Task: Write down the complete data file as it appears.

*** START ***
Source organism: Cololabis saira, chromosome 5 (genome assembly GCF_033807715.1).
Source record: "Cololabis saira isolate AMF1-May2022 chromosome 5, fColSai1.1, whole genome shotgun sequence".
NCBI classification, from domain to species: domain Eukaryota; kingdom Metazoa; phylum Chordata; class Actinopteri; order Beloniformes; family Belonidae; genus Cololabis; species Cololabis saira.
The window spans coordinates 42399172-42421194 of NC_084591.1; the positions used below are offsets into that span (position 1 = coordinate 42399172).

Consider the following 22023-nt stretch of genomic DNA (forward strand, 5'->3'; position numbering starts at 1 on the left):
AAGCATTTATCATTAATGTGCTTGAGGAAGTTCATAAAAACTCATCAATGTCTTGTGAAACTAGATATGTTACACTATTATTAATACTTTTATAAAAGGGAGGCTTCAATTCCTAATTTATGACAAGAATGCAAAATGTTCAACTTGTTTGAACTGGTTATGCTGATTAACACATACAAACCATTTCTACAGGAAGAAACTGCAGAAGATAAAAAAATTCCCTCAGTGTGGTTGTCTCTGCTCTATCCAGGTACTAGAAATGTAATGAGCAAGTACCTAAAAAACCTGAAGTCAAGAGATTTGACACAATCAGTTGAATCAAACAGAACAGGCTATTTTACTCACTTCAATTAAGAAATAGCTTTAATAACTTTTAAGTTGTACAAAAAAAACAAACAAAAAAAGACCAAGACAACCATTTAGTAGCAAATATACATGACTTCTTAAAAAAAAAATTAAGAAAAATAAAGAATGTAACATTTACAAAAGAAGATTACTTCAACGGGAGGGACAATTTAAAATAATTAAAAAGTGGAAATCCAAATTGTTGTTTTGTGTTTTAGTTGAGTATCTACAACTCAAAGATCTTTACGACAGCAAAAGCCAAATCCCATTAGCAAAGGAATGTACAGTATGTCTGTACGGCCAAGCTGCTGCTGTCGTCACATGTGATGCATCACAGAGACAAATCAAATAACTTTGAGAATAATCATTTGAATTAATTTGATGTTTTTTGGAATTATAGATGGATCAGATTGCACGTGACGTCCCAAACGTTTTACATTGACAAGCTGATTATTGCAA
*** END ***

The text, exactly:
Source organism: Cololabis saira, chromosome 5 (genome assembly GCF_033807715.1).
Source record: "Cololabis saira isolate AMF1-May2022 chromosome 5, fColSai1.1, whole genome shotgun sequence".
NCBI classification, from domain to species: domain Eukaryota; kingdom Metazoa; phylum Chordata; class Actinopteri; order Beloniformes; family Belonidae; genus Cololabis; species Cololabis saira.
The window spans coordinates 42399172-42421194 of NC_084591.1; the positions used below are offsets into that span (position 1 = coordinate 42399172).

Consider the following 22023-nt stretch of genomic DNA (forward strand, 5'->3'; position numbering starts at 1 on the left):
AAGCATTTATCATTAATGTGCTTGAGGAAGTTCATAAAAACTCATCAATGTCTTGTGAAACTAGATATGTTACACTATTATTAATACTTTTATAAAAGGGAGGCTTCAATTCCTAATTTATGACAAGAATGCAAAATGTTCAACTTGTTTGAACTGGTTATGCTGATTAACACATACAAACCATTTCTACAGGAAGAAACTGCAGAAGATAAAAAAATTCCCTCAGTGTGGTTGTCTCTGCTCTATCCAGGTACTAGAAATGTAATGAGCAAGTACCTAAAAAACCTGAAGTCAAGAGATTTGACACAATCAGTTGAATCAAACAGAACAGGCTATTTTACTCACTTCAATTAAGAAATAGCTTTAATAACTTTTAAGTTGTACAAAAAAAACAAACAAAAAAAGACCAAGACAACCATTTAGTAGCAAATATACATGACTTCTTAAAAAAAAAATTAAGAAAAATAAAGAATGTAACATTTACAAAAGAAGATTACTTCAACGGGAGGGACAATTTAAAATAATTAAAAAGTGGAAATCCAAATTGTTGTTTTGTGTTTTAGTTGAGTATCTACAACTCAAAGATCTTTACGACAGCAAAAGCCAAATCCCATTAGCAAAGGAATGTACAGTATGTCTGTACGGCCAAGCTGCTGCTGTCGTCACATGTGATGCATCACAGAGACAAATCAAATAACTTTGAGAATAATCATTTGAATTAATTTGATGTTTTTTGGAATTATAGATGGATCAGATTGCACGTGACGTCCCAAACGTTTTACATTGACAAGCTGATTATTGCAA